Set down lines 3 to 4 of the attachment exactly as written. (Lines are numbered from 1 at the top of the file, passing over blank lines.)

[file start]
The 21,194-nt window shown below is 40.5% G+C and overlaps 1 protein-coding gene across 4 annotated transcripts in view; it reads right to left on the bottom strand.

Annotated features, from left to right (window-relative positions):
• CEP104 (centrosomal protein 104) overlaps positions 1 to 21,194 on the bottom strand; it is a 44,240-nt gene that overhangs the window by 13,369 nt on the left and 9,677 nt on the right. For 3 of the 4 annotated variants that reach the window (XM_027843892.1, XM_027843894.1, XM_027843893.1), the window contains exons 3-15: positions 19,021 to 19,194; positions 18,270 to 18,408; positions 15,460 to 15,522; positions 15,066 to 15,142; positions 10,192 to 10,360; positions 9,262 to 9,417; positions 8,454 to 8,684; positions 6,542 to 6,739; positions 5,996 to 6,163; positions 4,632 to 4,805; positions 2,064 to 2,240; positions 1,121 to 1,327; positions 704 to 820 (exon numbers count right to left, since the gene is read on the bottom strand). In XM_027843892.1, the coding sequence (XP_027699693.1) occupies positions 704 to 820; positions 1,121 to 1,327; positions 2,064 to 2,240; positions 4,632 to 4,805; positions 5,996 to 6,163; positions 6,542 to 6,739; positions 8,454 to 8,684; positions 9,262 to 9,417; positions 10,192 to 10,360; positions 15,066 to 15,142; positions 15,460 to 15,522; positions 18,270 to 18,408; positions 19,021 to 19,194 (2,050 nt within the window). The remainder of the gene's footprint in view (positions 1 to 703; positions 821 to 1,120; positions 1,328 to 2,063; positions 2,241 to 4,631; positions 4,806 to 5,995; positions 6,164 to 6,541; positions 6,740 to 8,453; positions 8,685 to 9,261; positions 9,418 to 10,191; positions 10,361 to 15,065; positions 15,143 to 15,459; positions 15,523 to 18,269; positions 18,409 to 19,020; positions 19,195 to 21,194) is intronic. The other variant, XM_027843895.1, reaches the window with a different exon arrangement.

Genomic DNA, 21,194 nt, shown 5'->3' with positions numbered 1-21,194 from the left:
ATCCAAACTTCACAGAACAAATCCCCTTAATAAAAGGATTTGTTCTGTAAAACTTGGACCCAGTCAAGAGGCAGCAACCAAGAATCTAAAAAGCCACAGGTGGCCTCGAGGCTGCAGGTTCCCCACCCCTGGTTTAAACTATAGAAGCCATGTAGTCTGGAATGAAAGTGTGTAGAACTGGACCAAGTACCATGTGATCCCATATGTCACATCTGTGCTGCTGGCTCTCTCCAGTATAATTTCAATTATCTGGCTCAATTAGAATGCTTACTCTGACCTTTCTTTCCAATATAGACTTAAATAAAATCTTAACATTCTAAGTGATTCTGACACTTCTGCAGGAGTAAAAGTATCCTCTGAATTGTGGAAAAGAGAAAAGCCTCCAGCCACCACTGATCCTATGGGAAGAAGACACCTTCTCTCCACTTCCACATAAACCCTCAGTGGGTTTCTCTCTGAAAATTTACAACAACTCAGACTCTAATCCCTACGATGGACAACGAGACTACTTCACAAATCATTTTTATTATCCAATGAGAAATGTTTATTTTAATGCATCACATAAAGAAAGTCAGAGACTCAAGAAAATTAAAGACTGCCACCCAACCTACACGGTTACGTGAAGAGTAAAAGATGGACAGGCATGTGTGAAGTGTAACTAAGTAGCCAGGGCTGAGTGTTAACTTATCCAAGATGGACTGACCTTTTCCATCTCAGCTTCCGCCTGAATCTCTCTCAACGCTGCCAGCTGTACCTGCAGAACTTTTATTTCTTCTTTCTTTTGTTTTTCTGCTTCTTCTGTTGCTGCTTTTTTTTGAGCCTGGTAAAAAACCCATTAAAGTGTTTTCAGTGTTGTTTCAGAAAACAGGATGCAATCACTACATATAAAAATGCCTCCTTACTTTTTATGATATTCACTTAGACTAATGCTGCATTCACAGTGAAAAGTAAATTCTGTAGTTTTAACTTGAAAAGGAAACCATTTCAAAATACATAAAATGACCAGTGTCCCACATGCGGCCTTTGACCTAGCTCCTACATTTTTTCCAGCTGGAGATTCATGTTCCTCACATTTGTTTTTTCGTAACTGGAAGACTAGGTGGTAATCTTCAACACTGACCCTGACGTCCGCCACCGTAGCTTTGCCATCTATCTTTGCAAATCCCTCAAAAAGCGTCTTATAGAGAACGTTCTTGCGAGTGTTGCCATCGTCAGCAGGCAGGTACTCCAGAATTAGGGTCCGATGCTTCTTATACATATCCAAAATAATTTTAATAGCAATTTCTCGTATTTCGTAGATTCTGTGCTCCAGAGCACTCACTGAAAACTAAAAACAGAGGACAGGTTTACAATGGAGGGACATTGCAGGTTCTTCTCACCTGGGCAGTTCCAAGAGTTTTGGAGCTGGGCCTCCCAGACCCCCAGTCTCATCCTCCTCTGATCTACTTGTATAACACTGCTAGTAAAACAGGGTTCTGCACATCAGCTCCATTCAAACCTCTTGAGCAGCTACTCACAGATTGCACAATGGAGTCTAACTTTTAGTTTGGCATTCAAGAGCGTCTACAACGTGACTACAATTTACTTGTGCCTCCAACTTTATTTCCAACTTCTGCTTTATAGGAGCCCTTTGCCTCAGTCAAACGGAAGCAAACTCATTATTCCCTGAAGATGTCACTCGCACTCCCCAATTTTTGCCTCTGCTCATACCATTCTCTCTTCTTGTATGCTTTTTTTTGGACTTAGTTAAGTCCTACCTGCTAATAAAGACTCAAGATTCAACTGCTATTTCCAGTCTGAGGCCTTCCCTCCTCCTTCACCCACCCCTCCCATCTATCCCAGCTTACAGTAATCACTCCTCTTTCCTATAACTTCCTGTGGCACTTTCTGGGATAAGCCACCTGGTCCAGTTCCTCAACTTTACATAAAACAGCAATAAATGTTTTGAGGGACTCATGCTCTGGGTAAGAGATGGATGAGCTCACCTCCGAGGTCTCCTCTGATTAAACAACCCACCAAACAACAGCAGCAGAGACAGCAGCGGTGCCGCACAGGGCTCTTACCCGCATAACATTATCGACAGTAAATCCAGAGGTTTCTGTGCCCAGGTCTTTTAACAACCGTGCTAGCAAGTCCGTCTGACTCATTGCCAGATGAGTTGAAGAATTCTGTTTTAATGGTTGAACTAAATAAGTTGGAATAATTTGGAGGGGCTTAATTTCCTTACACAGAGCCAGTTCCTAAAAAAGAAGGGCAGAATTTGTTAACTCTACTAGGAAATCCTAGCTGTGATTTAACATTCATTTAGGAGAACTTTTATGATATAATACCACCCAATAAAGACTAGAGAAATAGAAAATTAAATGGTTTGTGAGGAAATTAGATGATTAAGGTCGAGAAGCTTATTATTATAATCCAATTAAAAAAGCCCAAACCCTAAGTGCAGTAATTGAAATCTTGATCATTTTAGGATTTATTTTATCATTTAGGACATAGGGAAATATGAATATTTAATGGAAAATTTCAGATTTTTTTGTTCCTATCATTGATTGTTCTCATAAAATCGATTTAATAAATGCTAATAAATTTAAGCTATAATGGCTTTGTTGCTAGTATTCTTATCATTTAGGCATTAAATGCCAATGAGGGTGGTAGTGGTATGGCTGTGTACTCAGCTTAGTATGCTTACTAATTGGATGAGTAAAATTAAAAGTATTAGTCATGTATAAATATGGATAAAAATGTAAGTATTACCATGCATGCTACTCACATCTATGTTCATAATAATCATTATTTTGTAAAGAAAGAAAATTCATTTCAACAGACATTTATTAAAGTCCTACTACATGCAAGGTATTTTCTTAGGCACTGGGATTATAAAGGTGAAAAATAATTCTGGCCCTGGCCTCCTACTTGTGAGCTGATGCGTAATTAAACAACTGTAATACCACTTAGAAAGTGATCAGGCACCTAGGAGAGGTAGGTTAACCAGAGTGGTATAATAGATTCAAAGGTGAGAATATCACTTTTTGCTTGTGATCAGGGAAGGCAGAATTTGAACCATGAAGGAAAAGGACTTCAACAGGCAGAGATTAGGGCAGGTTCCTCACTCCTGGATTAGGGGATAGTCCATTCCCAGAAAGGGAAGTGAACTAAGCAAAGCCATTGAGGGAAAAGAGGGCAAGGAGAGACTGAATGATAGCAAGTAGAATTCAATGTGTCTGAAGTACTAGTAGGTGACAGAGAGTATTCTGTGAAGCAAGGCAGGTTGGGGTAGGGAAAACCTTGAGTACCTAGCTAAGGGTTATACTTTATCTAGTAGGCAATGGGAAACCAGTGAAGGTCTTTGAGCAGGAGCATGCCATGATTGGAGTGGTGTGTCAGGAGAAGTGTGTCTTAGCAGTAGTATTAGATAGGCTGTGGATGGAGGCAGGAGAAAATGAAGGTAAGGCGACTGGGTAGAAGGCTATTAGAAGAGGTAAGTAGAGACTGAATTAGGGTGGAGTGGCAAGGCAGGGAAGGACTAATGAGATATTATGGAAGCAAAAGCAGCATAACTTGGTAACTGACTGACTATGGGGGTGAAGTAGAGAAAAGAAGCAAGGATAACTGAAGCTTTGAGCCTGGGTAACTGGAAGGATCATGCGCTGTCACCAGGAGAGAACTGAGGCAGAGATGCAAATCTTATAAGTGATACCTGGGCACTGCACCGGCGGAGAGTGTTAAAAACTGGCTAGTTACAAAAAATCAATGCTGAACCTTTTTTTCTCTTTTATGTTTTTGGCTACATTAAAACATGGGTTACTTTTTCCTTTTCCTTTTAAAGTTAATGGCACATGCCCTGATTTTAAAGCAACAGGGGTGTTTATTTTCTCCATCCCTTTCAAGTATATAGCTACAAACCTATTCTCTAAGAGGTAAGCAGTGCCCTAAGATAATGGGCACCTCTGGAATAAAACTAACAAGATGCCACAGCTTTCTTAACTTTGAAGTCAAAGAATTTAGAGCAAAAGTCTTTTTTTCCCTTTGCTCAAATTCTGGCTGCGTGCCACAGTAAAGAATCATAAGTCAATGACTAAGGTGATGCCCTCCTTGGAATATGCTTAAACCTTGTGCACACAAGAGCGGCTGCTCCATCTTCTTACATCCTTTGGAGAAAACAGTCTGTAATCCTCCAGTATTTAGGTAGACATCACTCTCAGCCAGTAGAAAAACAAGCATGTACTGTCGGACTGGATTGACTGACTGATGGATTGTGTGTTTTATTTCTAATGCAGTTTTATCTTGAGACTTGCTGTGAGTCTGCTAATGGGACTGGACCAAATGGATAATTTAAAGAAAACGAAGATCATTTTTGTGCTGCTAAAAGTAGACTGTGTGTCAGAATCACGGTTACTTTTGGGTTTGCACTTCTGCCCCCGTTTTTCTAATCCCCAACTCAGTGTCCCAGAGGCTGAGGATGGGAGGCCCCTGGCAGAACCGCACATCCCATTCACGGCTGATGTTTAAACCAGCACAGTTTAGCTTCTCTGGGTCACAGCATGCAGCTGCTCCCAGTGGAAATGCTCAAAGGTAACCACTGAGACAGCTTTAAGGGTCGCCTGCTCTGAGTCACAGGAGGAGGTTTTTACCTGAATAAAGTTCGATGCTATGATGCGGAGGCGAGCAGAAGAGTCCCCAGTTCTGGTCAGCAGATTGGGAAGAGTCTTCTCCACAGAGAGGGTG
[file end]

• CEP104 (centrosomal protein 104) overlaps positions 1 to 21,194 on the bottom strand; it is a 44,240-nt gene that overhangs the window by 13,369 nt on the left and 9,677 nt on the right. For 3 of the 4 annotated variants that reach the window (XM_027843892.1, XM_027843894.1, XM_027843893.1), the window contains exons 3-15: positions 19,021 to 19,194; positions 18,270 to 18,408; positions 15,460 to 15,522; positions 15,066 to 15,142; positions 10,192 to 10,360; positions 9,262 to 9,417; positions 8,454 to 8,684; positions 6,542 to 6,739; positions 5,996 to 6,163; positions 4,632 to 4,805; positions 2,064 to 2,240; positions 1,121 to 1,327; positions 704 to 820 (exon numbers count right to left, since the gene is read on the bottom strand). In XM_027843892.1, the coding sequence (XP_027699693.1) occupies positions 704 to 820; positions 1,121 to 1,327; positions 2,064 to 2,240; positions 4,632 to 4,805; positions 5,996 to 6,163; positions 6,542 to 6,739; positions 8,454 to 8,684; positions 9,262 to 9,417; positions 10,192 to 10,360; positions 15,066 to 15,142; positions 15,460 to 15,522; positions 18,270 to 18,408; positions 19,021 to 19,194 (2,050 nt within the window). The remainder of the gene's footprint in view (positions 1 to 703; positions 821 to 1,120; positions 1,328 to 2,063; positions 2,241 to 4,631; positions 4,806 to 5,995; positions 6,164 to 6,541; positions 6,740 to 8,453; positions 8,685 to 9,261; positions 9,418 to 10,191; positions 10,361 to 15,065; positions 15,143 to 15,459; positions 15,523 to 18,269; positions 18,409 to 19,020; positions 19,195 to 21,194) is intronic. The other variant, XM_027843895.1, reaches the window with a different exon arrangement.

Genomic DNA, 21,194 nt, shown 5'->3' with positions numbered 1-21,194 from the left: